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Fourth-Party Vendors: How Far Do You Need to Go?

3 min read
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Just when you thought you had a handle on your vendor management program, auditors and examiners have started inquiring about something else in recent years - your fourth-party vendors.

It can be quite confusing to figure out exactly where to draw the line on all the vendors that indirectly affect your organization. After all, each of your vendors has their own vendor inventory, known as your fourth-party vendors. Are you responsible for managing all of them? This endless web of vendors can quickly become overwhelming, so let’s break it down.

Who Are Fourth-Party Vendors?

Simply put, a fourth-party vendor is also referred to as a subservice provider or subcontractor. This is a company or entity that has a direct contract with your vendor, but not with your organization. These fourth-party vendors will be included in your vendor’s SOC reports and your vendor should also identify any that are critical to their operations.

The SSAE 18 Report

With the introduction of the SSAE 18 report in 2017, this process of identifying your fourth-party vendors is a little easier. According to the report, your third-party vendors are required to include applicable complementary subservice organization controls in their SOC reports, which effectively identifies your fourth-party vendors.

3 Things to Understand About Your Fourth-Party Vendors

To gain a better understanding of your fourth-party vendors, answer the following questions:

  1. Who are they?
  2. What products and services do they provide to your vendor that causes them to be categorized as critical to their operations?
  3. What has your vendor done as part of their due diligence on these vendors?

By answering these questions, you’ll be better prepared for risks that may not be as apparent. For example, consider how your data might need to be shared and possibly stored in a vendor’s system in which you have no direct contract.

A data breach at this level with your fourth party can be just as impactful as a third-party data breach.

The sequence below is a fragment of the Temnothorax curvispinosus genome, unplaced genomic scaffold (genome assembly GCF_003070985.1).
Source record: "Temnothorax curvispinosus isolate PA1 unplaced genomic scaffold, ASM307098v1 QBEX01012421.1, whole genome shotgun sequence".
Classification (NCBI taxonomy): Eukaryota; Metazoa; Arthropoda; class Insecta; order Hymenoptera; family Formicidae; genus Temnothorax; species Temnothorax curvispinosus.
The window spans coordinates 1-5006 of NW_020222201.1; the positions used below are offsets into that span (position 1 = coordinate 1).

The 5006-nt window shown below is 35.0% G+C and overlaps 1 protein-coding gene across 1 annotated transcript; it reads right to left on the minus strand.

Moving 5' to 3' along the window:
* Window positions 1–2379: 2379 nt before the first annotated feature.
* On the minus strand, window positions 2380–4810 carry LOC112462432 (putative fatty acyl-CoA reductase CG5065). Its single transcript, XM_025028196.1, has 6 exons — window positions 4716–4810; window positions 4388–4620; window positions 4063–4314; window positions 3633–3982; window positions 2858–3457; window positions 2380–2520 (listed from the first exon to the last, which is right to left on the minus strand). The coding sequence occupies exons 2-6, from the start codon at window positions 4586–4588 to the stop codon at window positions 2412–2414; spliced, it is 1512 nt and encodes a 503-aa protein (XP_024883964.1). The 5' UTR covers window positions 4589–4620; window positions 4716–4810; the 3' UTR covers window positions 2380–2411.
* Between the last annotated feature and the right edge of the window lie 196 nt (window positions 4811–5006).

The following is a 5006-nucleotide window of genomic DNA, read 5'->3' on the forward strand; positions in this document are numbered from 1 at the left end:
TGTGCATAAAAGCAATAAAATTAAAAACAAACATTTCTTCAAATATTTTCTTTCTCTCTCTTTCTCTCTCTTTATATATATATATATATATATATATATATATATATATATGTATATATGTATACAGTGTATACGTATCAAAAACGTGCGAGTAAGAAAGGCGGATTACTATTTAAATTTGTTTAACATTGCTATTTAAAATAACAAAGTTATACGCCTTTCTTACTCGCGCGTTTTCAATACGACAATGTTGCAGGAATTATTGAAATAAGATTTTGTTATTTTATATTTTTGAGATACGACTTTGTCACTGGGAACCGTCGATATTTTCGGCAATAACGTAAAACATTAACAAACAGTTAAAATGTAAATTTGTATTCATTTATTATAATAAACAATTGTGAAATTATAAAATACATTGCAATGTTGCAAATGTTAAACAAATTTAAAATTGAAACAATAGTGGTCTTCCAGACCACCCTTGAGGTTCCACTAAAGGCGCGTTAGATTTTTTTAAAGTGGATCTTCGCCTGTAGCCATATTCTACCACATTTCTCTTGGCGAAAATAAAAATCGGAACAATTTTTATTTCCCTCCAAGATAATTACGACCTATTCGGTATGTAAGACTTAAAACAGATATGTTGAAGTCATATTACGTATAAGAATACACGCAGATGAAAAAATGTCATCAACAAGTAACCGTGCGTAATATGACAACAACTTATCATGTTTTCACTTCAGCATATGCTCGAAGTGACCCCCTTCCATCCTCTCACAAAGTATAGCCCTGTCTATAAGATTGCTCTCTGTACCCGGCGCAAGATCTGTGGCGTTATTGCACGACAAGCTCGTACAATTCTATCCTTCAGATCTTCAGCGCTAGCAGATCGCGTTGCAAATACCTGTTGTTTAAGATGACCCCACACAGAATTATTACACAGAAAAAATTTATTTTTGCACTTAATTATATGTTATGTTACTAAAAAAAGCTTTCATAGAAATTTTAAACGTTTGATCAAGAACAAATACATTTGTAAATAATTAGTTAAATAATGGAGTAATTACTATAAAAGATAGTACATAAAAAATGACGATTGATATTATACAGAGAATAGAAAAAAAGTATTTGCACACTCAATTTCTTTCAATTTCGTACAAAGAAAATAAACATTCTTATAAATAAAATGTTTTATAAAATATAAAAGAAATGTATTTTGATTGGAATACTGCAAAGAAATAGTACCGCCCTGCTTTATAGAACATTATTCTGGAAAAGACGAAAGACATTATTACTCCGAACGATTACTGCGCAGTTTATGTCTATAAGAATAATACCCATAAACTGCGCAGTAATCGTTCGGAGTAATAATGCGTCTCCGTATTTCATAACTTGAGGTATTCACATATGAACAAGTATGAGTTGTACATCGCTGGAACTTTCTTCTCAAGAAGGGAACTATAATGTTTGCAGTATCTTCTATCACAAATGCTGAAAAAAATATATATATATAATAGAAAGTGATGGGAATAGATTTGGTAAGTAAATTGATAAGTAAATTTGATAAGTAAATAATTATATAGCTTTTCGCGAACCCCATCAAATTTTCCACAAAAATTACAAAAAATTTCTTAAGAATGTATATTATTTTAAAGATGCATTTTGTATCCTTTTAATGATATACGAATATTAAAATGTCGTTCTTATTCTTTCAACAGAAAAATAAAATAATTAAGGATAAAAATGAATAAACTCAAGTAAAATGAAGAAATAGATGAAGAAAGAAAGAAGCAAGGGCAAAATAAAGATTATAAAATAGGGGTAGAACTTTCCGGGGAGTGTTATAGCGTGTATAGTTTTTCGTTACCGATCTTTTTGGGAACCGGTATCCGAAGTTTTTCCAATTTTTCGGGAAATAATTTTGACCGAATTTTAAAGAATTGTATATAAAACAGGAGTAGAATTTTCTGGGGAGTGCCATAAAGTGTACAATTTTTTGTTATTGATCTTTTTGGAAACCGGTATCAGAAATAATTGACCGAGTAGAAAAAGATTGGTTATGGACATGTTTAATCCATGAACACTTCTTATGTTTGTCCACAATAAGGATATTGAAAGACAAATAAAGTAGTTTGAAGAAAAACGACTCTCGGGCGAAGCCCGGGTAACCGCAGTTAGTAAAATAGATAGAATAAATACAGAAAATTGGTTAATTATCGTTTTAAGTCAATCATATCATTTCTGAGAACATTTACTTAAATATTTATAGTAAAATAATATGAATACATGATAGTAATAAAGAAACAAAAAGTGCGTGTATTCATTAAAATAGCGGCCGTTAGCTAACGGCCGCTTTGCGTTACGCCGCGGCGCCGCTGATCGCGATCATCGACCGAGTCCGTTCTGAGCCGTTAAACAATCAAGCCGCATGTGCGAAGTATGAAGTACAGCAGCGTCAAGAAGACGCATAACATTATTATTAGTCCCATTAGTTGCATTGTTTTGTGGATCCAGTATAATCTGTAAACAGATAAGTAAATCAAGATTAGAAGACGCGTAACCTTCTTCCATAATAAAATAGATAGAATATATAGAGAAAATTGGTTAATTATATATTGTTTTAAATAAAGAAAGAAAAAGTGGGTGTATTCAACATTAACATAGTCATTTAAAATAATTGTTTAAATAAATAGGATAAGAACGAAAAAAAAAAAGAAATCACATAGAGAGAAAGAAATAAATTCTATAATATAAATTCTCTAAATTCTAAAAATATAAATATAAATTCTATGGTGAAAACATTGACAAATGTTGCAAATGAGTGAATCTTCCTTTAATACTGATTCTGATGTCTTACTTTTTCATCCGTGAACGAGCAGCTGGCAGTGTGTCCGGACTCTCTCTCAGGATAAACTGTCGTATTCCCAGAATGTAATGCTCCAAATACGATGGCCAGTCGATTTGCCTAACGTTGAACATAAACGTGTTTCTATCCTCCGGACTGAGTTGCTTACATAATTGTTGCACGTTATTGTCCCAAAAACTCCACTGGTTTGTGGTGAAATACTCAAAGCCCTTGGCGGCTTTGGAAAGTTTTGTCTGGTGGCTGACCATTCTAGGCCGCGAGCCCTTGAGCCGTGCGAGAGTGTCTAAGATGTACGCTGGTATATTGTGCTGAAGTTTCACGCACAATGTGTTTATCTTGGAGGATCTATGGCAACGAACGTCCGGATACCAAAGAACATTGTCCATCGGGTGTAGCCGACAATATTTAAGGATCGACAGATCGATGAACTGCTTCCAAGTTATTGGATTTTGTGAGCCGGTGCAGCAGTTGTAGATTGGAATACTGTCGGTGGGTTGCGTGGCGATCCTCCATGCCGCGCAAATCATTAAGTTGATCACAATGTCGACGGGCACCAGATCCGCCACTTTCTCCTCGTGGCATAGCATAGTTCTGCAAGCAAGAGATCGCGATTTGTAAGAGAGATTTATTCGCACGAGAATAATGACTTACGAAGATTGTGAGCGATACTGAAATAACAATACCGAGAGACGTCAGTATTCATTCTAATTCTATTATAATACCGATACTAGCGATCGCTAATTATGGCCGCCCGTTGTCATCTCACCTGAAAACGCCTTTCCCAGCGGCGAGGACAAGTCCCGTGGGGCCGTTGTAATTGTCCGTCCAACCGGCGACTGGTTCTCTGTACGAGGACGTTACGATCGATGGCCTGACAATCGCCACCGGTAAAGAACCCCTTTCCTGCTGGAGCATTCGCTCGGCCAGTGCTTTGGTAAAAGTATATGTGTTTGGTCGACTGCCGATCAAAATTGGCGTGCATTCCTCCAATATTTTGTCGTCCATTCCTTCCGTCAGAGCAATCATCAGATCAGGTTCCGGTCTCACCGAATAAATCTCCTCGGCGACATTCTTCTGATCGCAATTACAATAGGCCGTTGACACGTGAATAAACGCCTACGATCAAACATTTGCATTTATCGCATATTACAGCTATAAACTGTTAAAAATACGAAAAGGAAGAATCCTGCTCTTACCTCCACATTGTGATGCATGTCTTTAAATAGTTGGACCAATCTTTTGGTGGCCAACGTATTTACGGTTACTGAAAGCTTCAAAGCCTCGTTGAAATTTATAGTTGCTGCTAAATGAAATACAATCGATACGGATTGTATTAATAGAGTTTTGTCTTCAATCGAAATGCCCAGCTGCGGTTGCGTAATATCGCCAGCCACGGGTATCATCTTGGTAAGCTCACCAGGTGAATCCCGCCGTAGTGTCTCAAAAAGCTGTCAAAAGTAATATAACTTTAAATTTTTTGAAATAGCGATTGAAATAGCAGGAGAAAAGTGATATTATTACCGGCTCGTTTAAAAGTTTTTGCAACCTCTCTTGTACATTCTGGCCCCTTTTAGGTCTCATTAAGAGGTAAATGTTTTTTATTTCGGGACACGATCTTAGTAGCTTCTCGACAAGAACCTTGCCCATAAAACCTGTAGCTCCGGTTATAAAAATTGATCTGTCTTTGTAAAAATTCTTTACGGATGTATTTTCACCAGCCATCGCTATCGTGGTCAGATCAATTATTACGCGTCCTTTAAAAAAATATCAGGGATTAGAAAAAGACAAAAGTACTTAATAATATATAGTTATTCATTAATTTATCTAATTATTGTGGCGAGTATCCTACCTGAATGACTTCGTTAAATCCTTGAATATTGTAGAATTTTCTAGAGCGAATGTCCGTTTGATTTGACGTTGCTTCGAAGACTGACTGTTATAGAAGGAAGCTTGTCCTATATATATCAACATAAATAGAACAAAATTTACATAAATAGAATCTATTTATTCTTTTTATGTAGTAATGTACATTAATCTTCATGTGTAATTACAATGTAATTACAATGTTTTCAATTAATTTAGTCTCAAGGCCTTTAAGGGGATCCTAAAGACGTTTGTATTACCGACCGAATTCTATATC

Since you don’t have a direct contract with your fourth-party vendors, it’ll be understandably difficult to obtain information about controls they have in place. Most organizations won’t share this information with other parties unless they were bound by confidentiality agreements or had solid “need to know” justification.

So, how can you comply with regulators if you don’t have the same information to assess your fourth parties? The first step is to communicate with your own critical vendors. Let them know that you’re reviewing the next level of your vendor management program and need to focus on your fourth parties.

Ask Third-Party Vendors for the Information

Ask your third-party vendor to provide you the following pieces of information:

  • A copy of their own vendor management policy
  • A complete list of all vendors they classified as critical and/or high risk
  • Copies of their most recent annual review of each of these vendors
  • The fourth-party vendor's SOC report (your third-party vendor can typically get you a copy of it, but you’ll need to sign the fourth-party vendor’s confidentiality agreement)

Once you have this information, review it and formulate your opinions of the risk these fourth-party vendors pose to you (not your third-party vendor). If needed, ask additional questions to ensure you understand the products or services being provided and how they can impact you. 

Where Fourth-Party Vendors Pose Risk to You

Here are a few common situations where a fourth-party vendor may pose a risk to you:

  • Your sensitive data is being transmitted or stored by a fourth-party vendor and could be exposed if the vendor’s system is breached
  • Payment processing or other dependent services for your own customers may fail if the fourth party vendor experiences a failure
  • Downtime of the fourth party vendor may be visible to your own customers depending on the integration method
  • Critical materials or components required for your product are delayed or missing, causing delays or shutdown of manufacturing operations 

You don’t need to be concerned about fourth parties who pose incidental risk (e.g., the third party’s vending machine company).

Remember to Track Findings

Don’t forget to thoroughly document your review and repeat annually. It’s also a good idea to monitor news headlines for any public information that may alert you of a breach or other potential issue with your fourth parties.

As you've learned today, fourth-party risk management can be tricky, but it's sometimes just as important as third-party risk management. 

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